This month we are in Cambridge and are pleased to feature St John’s College Library. Thanks to YiWen Hon, Graduate Trainee at St John’s Library, for the article. The photographs are copyright of Ben Gallagher.
History of the Old Library, St John’s College, Cambridge
A library has been part of St John’s College, Cambridge since it was founded in 1511 by Lady Margaret Beaufort. Bishop John Fisher, confessor to Lady Margaret, was instrumental in the foundation of the College, and donated several books to its collections; some of these books are still held in the library. The 16th century chained library was located to the south of the Great Gate; its extent is marked by windows in St John’s Street with pointed heads.
Around 1616, the religious controversialist William Crashawe donated 200 manuscripts and 1000 early printed books to St John’s College via Sir Henry Wriothesley, Earl of Southampton, who had studied here. This sudden expansion of the Library’s holdings helped to prompt the building of a larger space – the Upper Library, as we know it today. The building was completed in 1624 (inscribed on the outer wall, and visible from the river), though it was another four years before it opened. John Williams, Bishop of Lincoln and alumnus of the College, funded the construction of the Upper Library with a donation of £1400. His arms are hung on the east wall above the entrance door, where they remain to this day.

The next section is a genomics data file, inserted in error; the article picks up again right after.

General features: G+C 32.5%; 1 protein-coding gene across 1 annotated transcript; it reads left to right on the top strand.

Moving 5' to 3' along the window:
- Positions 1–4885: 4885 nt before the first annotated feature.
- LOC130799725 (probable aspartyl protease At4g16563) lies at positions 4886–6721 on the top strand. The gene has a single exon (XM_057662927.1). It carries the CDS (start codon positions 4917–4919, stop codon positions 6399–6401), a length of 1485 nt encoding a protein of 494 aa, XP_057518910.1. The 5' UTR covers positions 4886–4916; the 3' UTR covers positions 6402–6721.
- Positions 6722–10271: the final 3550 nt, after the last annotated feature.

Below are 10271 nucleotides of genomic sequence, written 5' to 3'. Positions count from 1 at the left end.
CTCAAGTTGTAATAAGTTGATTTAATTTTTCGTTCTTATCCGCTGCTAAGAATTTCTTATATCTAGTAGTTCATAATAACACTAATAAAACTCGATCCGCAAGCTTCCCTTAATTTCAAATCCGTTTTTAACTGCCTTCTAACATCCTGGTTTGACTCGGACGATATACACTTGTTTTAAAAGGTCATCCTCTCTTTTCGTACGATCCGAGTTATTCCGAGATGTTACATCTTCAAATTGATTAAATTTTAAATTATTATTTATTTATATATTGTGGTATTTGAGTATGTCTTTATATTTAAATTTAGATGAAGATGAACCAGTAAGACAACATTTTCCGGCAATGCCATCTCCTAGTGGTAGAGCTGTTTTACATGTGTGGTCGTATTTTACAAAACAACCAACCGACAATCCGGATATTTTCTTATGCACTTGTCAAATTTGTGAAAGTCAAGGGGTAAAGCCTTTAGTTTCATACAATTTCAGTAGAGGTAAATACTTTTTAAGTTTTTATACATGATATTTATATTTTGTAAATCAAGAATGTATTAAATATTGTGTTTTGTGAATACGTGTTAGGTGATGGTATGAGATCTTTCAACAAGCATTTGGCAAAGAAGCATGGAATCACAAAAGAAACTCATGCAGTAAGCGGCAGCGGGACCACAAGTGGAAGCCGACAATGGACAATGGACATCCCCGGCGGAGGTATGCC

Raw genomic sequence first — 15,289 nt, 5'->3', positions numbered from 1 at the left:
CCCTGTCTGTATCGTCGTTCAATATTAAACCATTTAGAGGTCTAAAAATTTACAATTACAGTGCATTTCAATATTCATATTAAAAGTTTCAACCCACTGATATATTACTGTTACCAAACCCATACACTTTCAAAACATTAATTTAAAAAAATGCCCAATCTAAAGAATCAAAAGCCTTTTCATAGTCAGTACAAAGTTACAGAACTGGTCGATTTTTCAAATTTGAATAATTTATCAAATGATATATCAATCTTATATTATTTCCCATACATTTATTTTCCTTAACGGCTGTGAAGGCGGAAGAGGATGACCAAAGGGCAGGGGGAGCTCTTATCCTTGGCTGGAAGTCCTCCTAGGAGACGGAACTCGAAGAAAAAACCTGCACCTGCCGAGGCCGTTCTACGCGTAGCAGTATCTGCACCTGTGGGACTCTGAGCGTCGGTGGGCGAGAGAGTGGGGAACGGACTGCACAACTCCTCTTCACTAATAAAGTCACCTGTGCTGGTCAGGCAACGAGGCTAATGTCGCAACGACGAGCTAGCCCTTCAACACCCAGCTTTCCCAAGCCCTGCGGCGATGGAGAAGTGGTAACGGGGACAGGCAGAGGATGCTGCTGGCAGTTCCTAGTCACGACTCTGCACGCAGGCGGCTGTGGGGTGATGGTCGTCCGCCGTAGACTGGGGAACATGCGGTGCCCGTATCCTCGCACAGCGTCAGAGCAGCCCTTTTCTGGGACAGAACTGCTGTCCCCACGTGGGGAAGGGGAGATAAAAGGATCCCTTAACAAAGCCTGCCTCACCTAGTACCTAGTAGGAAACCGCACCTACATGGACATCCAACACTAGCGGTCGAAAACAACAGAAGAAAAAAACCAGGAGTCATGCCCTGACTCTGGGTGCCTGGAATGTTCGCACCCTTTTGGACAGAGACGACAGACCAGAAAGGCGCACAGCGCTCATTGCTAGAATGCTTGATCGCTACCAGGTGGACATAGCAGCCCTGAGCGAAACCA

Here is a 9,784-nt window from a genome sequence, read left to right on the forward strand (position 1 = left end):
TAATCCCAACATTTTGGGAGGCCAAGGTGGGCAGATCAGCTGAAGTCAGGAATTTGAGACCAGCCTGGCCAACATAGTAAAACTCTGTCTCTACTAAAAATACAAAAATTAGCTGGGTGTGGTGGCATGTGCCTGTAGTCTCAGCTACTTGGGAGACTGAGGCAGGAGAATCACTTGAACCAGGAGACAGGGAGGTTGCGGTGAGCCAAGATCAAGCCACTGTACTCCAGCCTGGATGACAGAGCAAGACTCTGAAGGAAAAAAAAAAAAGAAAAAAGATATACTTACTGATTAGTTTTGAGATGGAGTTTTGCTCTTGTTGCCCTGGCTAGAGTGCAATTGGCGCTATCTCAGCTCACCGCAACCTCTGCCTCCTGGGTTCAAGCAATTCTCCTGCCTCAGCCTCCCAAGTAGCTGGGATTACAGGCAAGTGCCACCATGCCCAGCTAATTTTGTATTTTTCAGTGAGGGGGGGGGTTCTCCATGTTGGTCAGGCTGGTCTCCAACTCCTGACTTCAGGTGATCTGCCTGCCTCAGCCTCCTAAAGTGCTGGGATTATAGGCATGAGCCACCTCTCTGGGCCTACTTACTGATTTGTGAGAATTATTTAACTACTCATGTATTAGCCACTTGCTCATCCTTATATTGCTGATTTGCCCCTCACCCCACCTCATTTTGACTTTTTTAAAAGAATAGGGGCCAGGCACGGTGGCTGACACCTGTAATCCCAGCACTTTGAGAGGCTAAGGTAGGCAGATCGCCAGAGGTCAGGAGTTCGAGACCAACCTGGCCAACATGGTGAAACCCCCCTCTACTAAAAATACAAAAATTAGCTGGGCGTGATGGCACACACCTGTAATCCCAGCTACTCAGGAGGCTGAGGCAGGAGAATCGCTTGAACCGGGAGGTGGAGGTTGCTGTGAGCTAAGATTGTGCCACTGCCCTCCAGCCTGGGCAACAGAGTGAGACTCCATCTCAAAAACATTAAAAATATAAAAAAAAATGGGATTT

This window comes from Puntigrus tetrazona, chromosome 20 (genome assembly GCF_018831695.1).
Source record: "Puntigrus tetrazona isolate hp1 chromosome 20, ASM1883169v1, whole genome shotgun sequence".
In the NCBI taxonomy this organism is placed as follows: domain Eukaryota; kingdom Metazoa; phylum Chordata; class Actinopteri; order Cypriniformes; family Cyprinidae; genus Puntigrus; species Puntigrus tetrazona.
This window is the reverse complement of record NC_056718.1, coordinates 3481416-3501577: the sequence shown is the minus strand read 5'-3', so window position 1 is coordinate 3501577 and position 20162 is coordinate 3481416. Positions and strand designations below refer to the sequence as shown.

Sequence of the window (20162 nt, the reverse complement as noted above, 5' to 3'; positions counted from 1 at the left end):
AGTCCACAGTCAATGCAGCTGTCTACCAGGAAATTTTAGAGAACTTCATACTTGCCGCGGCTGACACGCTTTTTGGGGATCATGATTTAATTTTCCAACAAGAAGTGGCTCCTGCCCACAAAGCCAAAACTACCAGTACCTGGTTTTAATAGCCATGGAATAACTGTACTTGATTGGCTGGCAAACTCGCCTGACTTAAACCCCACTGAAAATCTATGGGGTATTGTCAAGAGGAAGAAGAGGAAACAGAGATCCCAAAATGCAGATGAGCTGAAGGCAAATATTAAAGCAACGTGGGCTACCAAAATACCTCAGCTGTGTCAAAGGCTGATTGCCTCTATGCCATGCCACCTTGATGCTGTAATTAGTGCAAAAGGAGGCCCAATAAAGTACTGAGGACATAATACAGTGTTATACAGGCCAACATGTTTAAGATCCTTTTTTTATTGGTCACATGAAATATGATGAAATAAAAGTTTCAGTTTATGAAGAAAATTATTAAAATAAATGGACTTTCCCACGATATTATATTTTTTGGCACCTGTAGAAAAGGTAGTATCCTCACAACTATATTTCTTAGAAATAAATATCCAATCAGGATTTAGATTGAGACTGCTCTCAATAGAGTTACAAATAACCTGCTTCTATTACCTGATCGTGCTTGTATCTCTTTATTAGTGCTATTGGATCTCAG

The fittings in the Library consist of 22 tall cases with 20 dwarf cases in between. The cases are of oak and were carved by a local carpenter, Henry Man. In 1740, a Fellow of the College, Thomas Baker, donated a large and very fine part of his book collection. To accommodate it all the dwarf bookcases were raised, with the exception of the two nearest to the entrance. The Upper Library holds 30,000 volumes in total.
Like many other College buildings, the Library underwent a makeover in the 19th century. The Lower Library, originally several sets of chambers, was taken over and connected to the Upper Library by a spiral staircase. In addition to this, the 16 stained glass coats of arms of various benefactors to the library were placed in the oriel window of the Upper Library in memory of H.H. Hughes (Fellow 1817-36). Since then the shields of four further benefactors have been added, and spaces remain for the arms of any future patrons.
The Library houses a wide-ranging collection of rare books and manuscripts. The oldest complete manuscript in our collection is an Irish psalter, c. 9th-11th century, whilst other highlights include a beautifully illuminated 1538 Great Bible, perhaps Thomas Cromwell’s own copy, and a book of hours once owned by Lady Margaret herself. We also hold the personal papers of many Johnians, including those of physicist Fred Hoyle and photographer Cecil Beaton. Visitors are welcome to consult our collections in the Rare Books Reading Room, and the College runs an outreach and education programme for the general public and schools utilising items from our Special Collections.